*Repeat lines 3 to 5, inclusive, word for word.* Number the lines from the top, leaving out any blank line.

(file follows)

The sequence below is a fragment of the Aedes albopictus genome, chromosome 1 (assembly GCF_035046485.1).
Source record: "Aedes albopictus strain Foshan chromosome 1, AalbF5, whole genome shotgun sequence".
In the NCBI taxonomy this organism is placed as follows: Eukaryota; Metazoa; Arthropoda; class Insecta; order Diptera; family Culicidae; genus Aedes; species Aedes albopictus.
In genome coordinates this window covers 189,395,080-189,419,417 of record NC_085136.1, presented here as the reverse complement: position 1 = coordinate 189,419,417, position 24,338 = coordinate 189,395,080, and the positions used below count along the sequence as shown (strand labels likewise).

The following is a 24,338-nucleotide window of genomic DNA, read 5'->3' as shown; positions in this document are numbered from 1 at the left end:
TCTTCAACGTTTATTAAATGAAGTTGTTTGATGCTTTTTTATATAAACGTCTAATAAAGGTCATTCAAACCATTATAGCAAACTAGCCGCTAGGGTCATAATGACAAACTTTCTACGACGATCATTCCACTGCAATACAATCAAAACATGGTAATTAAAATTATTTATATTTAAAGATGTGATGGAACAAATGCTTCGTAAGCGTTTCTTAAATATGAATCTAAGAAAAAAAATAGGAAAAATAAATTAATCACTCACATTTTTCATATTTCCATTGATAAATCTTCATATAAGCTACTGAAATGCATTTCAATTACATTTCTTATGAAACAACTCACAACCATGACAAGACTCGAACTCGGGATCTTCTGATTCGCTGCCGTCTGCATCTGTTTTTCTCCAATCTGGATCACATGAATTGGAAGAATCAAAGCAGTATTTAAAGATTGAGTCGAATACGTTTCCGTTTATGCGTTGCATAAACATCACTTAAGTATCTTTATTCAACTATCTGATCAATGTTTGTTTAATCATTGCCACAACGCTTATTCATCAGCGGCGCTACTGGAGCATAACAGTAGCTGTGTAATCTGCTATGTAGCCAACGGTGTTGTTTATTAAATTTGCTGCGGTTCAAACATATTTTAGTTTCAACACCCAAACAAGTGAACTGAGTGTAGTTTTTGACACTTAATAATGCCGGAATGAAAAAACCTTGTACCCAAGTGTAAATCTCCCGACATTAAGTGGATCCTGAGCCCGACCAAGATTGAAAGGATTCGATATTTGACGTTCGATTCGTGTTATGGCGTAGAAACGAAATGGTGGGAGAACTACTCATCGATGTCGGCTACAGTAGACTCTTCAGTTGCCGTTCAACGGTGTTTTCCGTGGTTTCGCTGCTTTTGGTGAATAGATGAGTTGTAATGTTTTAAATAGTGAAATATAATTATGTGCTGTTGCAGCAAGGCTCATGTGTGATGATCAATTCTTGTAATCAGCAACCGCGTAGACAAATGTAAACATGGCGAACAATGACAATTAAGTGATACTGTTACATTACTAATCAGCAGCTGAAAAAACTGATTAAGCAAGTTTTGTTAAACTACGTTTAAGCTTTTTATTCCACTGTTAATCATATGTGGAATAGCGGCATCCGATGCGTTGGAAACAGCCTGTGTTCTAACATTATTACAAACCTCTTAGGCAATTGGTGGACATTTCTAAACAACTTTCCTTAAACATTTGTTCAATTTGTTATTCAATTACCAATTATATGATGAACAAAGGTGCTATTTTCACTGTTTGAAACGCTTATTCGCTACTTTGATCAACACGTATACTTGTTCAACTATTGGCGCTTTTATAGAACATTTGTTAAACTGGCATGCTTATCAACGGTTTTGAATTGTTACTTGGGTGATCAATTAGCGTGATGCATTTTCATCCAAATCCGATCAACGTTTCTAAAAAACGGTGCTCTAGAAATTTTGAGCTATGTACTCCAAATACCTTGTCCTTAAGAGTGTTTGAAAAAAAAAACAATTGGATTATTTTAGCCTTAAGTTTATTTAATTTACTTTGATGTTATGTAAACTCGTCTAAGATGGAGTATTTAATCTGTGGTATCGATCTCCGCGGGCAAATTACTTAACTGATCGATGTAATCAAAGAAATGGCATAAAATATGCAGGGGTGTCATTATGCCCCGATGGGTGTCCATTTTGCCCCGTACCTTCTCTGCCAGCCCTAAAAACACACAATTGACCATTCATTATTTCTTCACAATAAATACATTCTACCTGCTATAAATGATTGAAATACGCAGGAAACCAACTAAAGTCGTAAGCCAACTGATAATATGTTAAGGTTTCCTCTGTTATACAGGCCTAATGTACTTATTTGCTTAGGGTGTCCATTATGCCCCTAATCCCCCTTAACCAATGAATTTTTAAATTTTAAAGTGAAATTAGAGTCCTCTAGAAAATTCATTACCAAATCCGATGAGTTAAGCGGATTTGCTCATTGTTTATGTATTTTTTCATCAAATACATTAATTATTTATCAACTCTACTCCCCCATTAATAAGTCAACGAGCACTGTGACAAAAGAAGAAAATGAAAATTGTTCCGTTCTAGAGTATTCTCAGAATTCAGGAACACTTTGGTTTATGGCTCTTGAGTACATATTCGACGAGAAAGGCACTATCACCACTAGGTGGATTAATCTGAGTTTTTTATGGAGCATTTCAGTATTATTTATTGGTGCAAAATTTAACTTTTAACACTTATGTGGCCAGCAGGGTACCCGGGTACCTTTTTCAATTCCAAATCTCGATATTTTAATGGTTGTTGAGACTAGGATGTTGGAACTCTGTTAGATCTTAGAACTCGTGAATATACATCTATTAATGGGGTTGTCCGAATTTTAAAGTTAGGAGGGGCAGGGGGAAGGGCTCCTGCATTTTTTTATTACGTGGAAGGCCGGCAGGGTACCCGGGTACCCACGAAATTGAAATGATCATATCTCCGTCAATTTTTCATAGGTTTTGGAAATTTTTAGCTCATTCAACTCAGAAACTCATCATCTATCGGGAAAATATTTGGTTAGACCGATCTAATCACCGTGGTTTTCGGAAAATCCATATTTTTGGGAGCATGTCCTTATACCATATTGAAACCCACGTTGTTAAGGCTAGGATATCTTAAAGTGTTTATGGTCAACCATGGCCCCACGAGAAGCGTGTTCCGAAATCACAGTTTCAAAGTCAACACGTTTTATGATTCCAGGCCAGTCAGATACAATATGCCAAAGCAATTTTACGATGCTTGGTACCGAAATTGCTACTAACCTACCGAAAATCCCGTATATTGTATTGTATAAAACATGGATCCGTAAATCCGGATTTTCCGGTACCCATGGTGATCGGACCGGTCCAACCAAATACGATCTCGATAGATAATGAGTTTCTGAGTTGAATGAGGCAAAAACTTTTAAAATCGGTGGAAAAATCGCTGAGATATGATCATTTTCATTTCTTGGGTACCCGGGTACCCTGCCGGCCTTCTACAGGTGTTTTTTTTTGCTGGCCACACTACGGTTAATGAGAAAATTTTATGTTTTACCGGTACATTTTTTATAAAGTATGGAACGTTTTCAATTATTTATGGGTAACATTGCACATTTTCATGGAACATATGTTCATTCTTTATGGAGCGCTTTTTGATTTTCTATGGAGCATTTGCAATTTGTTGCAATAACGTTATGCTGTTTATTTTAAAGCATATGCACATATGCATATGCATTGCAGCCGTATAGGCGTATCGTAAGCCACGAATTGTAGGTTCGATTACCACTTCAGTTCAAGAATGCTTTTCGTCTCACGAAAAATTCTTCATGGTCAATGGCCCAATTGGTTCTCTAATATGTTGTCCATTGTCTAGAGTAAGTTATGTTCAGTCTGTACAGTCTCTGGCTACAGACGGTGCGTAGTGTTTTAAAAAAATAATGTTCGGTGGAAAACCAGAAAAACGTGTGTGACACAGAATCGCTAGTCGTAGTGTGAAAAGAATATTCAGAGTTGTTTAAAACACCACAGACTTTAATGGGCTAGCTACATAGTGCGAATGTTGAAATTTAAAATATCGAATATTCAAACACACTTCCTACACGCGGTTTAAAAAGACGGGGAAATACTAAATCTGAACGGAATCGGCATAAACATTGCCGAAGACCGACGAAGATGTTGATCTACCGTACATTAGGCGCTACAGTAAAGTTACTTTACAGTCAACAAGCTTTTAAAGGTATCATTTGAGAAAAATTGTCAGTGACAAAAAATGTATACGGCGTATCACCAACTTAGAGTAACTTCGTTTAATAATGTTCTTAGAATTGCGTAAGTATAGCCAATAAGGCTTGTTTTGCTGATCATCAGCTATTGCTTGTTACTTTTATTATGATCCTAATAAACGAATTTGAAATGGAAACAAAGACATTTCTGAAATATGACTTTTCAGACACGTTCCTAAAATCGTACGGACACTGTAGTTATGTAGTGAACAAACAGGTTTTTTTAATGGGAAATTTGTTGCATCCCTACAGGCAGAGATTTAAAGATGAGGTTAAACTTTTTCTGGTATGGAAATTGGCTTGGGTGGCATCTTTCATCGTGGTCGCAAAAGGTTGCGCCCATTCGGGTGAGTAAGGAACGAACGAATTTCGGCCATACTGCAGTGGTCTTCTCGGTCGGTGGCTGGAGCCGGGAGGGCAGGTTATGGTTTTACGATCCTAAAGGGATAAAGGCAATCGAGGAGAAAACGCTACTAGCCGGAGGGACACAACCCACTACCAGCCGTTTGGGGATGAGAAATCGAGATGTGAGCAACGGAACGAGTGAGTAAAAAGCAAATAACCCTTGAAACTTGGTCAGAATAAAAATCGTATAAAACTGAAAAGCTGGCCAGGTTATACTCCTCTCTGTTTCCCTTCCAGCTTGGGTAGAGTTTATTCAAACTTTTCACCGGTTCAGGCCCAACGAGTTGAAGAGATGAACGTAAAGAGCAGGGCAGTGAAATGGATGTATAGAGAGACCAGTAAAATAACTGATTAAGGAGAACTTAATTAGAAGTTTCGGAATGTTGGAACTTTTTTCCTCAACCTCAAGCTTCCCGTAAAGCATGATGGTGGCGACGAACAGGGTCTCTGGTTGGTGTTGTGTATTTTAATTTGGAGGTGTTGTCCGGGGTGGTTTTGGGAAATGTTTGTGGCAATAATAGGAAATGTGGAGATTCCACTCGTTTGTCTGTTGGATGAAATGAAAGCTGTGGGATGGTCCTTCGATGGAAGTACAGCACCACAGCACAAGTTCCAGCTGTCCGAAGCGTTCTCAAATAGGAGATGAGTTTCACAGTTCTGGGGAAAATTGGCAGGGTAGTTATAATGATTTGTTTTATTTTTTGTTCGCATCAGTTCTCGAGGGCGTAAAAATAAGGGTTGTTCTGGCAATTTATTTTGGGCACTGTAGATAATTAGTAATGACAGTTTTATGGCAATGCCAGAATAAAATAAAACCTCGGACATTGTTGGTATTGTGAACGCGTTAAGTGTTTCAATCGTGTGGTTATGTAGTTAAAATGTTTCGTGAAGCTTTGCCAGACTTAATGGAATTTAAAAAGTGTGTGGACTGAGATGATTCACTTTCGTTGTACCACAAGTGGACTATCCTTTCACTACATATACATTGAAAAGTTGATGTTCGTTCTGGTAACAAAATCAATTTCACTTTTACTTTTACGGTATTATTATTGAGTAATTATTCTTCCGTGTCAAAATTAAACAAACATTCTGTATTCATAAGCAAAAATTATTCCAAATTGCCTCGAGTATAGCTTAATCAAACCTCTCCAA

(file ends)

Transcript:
In the NCBI taxonomy this organism is placed as follows: Eukaryota; Metazoa; Arthropoda; class Insecta; order Diptera; family Culicidae; genus Aedes; species Aedes albopictus.
In genome coordinates this window covers 189,395,080-189,419,417 of record NC_085136.1, presented here as the reverse complement: position 1 = coordinate 189,419,417, position 24,338 = coordinate 189,395,080, and the positions used below count along the sequence as shown (strand labels likewise).

The following is a 24,338-nucleotide window of genomic DNA, read 5'->3' as shown; positions in this document are numbered from 1 at the left end: